Open Access Original Research Article

Effect of Cotton Seed Meal on the Performance Traits and Meat Composition in Commercial Broilers

Shilpi Islam, Mohammad Nazrul Islam, A. K. M. Ahsan Kabir

Asian Research Journal of Agriculture, Page 1-9
DOI: 10.9734/ARJA/2018/46144

Aims: To evaluate the effect of different levels of cotton seed meal (CSM) on performance traits and meat composition in commercial broilers.

Place and Duration of the Study: The experiment was carried out at Bangabandhu Sheikh Mujibur Rahman Agricultural University, Salna, Gazipur during the period from 26 February, 2018 to 10 April, 2018.

Study Design and Methodology: Two hundred fifty two Cobb-500 day-old broiler chicks with good health were randomly allotted to six dietary treatments in three replications with fourteen birds per replication in a complete randomized design for 35 days period. The dietary treatments were: T0, soyabean meal (SBM) based diet; T1, 10% CSM protein with 90% SBM protein; T2, 20% CSM protein with 80% SBM protein; T3, 30% CSM protein with 70% SBM protein; T4, 40% CSM protein with 60% SBM protein and T5, 50% CSM protein with 50% SBM protein. The mash feed was supplied ad libitum basis.

Results: Average feed intake (g/d) was increased (P=0.001) in higher amount of CSM group. Dressing percentage was tended to higher (P = 0.089) in T0 and lower value was showed in T5. Crude protein (CP) content of breast meat significantly (P < 0.01) affected among the treatments. The highest CP content was observed in T5 (22.57%) and lowest CP content was in T1 (21.12%). Crude fibre (CF) content was significantly increased (P < 0.01) in the diet contained higher amount of CSM (0.35%, 0.32%, 0.31%, 0.22%, 0.13% for T5, T4, T3, T2 and T1; respectively) and the lowest CF was observed for T0 (0.11%). Ether extract (EE) of breast muscle was also significantly increased (P < 0.01) in the diet contained higher amount of CSM (1.27%, 1.15%, 1.12%, 1.09%, 1.05% for T5, T4, T3, T2 and T1; respectively) and lower EE was observed in T0 group (1.01%). Ash content was higher (P < 0.05) in T0 (1.49%), T2 (1.48%) and T3 (1.45%) group compare to others. The second higher value was observed for T1 (1.4%) diet and the lowest ash content was observed in T4 (1.25%) and T5 (1.32%).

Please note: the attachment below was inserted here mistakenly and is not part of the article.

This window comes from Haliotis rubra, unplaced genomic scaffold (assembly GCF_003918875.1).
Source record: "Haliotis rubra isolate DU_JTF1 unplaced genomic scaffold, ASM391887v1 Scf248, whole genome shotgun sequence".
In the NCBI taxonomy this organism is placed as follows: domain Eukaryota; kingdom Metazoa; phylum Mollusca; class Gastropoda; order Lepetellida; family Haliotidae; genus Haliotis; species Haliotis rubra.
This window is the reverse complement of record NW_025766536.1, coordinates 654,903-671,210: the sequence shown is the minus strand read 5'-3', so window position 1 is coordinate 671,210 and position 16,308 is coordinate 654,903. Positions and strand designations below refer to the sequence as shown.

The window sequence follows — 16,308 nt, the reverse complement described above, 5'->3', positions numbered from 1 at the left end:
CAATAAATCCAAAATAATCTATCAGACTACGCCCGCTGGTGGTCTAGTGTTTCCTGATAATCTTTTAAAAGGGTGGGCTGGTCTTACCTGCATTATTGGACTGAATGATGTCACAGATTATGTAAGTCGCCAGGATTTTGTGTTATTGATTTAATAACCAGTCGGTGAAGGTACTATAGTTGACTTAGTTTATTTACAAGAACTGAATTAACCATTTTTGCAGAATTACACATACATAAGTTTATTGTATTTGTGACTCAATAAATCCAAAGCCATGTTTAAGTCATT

Conclusion: It would be concluded that CSM can be a substitute of soyabean meal in broiler ration and up to 40% CSM protein can be incorporated in broiler chicken diet without any adverse effects.

Open Access Original Research Article

Biology and Dispersal of the Watermelon Bug Coridius viduatus (F.) (Heteroptera: Dinidoridae) on Different Cucurbit Crops, in North Darfur State, Sudan

Amin El Zubeir Gubartalla, Ibrahim Abdel–Rahman Ibrahim, Salha Mahmoud Solum

Asian Research Journal of Agriculture, Page 1-9
DOI: 10.9734/ARJA/2018/45722